There are several critical aspects to consider when launching a successful programmatic approach. While a well-defined process is essential, the tools and resources needed to execute this type of program are vital. The work of highly qualified, proven workflow analysis consultants, combined with the results derived from customizing industry-standard software solutions, becomes the key driver within the implementation process.
The first step in the process is to obtain radiology pay data. Once obtained, the data is sorted by tax identification number and type of service, an MRI/CT, for example, to exclusively filter out just the high-end radiology pay data.
A full drill-down analysis of the pay data is then performed, which ultimately identifies the facility where the procedure was completed, provider charges and any discounts that were applied.
In the next step in the process, the network disruption analysis and geomatching functions are performed. Using a comprehensive suite of network analysis tools, accessibility summary reports are then generated.
These reports provide a full network comparison overview and cost-savings opportunity. They show how many procedures were performed by providers in a PPO network versus how many procedures were performed by the desired provider network contracted by One Call Medical.
Additionally, these reports reflect the number of providers and average distance between the facility to which patients are currently directed and the closest One Call Medical contracted provider.
Upon the completion of these steps in the process, a compete workflow assessment is performed to review claims processes and to identify all areas in which communication touch points are made between a carrier's adjuster or case manager and the health-care provider, such as hospitals, clinics or physicians groups.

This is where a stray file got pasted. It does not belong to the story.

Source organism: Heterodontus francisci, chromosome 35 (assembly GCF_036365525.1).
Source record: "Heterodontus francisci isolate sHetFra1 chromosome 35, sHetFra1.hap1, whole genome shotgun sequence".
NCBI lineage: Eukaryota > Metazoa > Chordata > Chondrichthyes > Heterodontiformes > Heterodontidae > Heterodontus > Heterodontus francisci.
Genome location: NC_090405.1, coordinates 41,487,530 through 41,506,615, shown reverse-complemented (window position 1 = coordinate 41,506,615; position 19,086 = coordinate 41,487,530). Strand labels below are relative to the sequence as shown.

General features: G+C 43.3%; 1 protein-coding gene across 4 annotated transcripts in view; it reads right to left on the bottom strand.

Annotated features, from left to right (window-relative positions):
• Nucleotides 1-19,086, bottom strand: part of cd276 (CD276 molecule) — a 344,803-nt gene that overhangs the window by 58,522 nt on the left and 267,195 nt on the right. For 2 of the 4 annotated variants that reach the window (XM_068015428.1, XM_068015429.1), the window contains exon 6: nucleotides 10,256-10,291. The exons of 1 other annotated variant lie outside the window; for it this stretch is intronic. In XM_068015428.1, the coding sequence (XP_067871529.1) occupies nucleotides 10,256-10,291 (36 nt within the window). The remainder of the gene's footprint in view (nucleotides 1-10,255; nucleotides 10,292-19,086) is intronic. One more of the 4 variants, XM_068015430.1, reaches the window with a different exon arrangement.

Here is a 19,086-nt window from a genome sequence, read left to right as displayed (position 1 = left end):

These assessments provide a great deal of understanding related to the relevant account protocols and influences affecting the ability to prospectively manage high-end radiology costs.
Once defined at a local level, straightforward and inexpensive actions to tighten the handoffs between adjusters, nurse case managers, treating physicians and imaging providers can be initiated quickly, resulting in immediate benefits.
In one data sample of $35 million in radiology spending, $1.5 million of savings opportunity presented itself by eliminating direct billing from network providers. As much as $6 million in savings, or 20 percent, was possible simply by redirecting radiology care to in-network providers.
The pay data analysis identified 18 facilities within a 50-mile radius of a major U.S. city where all of their procedures have been performed. The One Call Medical network identified 44 facilities within the same service area.
The benefits of a comprehensive formalized program such as this--including applied technology and targeted outreach programs to change the behavioral patterns in which claims offices make or are involved in high-end radiology referrals--affords more control over imaging cost inflation, reduces diagnostic-imaging payouts, improves the quality of care received by injured employees, enhances the efficiency and effectiveness throughout a claims processing operation, and realizes a higher level of satisfaction from all stakeholders.
BILL COLACURCIO is the director of marketing at One Call Medical Inc., in Parsippany, N.J.
April 15, 2007